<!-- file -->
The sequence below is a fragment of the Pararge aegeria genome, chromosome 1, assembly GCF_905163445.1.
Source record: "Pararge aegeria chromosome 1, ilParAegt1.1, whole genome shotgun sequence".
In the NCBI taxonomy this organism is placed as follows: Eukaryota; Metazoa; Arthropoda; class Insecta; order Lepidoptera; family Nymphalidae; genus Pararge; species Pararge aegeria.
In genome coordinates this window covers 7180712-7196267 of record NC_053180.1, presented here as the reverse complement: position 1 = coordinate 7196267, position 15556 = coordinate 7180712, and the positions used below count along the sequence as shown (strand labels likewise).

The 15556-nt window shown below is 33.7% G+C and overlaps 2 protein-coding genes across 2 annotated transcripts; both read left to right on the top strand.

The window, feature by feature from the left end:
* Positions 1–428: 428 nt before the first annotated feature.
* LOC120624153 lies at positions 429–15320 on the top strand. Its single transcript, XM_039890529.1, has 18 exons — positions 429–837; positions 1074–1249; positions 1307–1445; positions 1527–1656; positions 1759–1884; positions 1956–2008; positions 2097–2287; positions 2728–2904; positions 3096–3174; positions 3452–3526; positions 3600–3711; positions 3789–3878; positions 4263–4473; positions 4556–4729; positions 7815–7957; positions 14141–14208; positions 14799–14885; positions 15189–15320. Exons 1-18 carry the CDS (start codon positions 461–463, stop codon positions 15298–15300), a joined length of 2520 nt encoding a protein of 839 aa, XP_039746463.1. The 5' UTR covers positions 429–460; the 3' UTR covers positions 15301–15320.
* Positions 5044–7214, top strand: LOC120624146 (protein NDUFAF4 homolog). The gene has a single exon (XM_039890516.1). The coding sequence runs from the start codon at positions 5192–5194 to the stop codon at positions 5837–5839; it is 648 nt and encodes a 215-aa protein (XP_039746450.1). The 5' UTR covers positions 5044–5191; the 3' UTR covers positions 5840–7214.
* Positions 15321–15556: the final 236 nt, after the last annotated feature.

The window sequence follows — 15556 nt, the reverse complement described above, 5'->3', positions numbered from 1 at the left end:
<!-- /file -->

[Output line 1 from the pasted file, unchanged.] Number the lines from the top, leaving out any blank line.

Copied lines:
The sequence below is a fragment of the Pararge aegeria genome, chromosome 1, assembly GCF_905163445.1.